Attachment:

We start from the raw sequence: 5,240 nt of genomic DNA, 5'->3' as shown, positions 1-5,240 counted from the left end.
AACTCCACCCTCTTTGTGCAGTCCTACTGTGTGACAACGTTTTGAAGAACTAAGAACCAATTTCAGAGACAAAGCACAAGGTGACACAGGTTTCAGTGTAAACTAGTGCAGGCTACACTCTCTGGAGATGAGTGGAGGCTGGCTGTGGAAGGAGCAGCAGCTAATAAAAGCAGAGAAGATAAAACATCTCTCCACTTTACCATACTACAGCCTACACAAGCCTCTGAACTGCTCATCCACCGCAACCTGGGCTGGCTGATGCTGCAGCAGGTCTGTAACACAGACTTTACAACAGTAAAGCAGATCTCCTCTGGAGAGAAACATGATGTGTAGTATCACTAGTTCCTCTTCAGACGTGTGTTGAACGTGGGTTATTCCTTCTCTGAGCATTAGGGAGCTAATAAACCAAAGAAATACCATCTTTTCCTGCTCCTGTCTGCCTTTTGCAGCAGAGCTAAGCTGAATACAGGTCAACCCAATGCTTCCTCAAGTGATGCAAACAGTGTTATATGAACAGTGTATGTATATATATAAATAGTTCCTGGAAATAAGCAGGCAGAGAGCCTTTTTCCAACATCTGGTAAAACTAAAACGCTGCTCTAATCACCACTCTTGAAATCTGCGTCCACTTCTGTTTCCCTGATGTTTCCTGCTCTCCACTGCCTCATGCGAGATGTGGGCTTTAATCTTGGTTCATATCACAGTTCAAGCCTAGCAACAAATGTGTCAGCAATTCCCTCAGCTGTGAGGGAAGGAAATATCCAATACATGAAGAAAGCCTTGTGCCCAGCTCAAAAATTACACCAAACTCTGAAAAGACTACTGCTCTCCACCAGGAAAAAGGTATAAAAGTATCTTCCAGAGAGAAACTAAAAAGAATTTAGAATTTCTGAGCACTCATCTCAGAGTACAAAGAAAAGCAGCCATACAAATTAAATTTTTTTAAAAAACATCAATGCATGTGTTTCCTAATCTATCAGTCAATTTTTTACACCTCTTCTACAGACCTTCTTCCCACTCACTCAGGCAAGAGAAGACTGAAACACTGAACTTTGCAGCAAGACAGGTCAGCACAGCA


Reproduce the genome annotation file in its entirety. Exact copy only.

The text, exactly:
We start from the raw sequence: 5,240 nt of genomic DNA, 5'->3' as shown, positions 1-5,240 counted from the left end.
AACTCCACCCTCTTTGTGCAGTCCTACTGTGTGACAACGTTTTGAAGAACTAAGAACCAATTTCAGAGACAAAGCACAAGGTGACACAGGTTTCAGTGTAAACTAGTGCAGGCTACACTCTCTGGAGATGAGTGGAGGCTGGCTGTGGAAGGAGCAGCAGCTAATAAAAGCAGAGAAGATAAAACATCTCTCCACTTTACCATACTACAGCCTACACAAGCCTCTGAACTGCTCATCCACCGCAACCTGGGCTGGCTGATGCTGCAGCAGGTCTGTAACACAGACTTTACAACAGTAAAGCAGATCTCCTCTGGAGAGAAACATGATGTGTAGTATCACTAGTTCCTCTTCAGACGTGTGTTGAACGTGGGTTATTCCTTCTCTGAGCATTAGGGAGCTAATAAACCAAAGAAATACCATCTTTTCCTGCTCCTGTCTGCCTTTTGCAGCAGAGCTAAGCTGAATACAGGTCAACCCAATGCTTCCTCAAGTGATGCAAACAGTGTTATATGAACAGTGTATGTATATATATAAATAGTTCCTGGAAATAAGCAGGCAGAGAGCCTTTTTCCAACATCTGGTAAAACTAAAACGCTGCTCTAATCACCACTCTTGAAATCTGCGTCCACTTCTGTTTCCCTGATGTTTCCTGCTCTCCACTGCCTCATGCGAGATGTGGGCTTTAATCTTGGTTCATATCACAGTTCAAGCCTAGCAACAAATGTGTCAGCAATTCCCTCAGCTGTGAGGGAAGGAAATATCCAATACATGAAGAAAGCCTTGTGCCCAGCTCAAAAATTACACCAAACTCTGAAAAGACTACTGCTCTCCACCAGGAAAAAGGTATAAAAGTATCTTCCAGAGAGAAACTAAAAAGAATTTAGAATTTCTGAGCACTCATCTCAGAGTACAAAGAAAAGCAGCCATACAAATTAAATTTTTTTAAAAAACATCAATGCATGTGTTTCCTAATCTATCAGTCAATTTTTTACACCTCTTCTACAGACCTTCTTCCCACTCACTCAGGCAAGAGAAGACTGAAACACTGAACTTTGCAGCAAGACAGGTCAGCACAGCA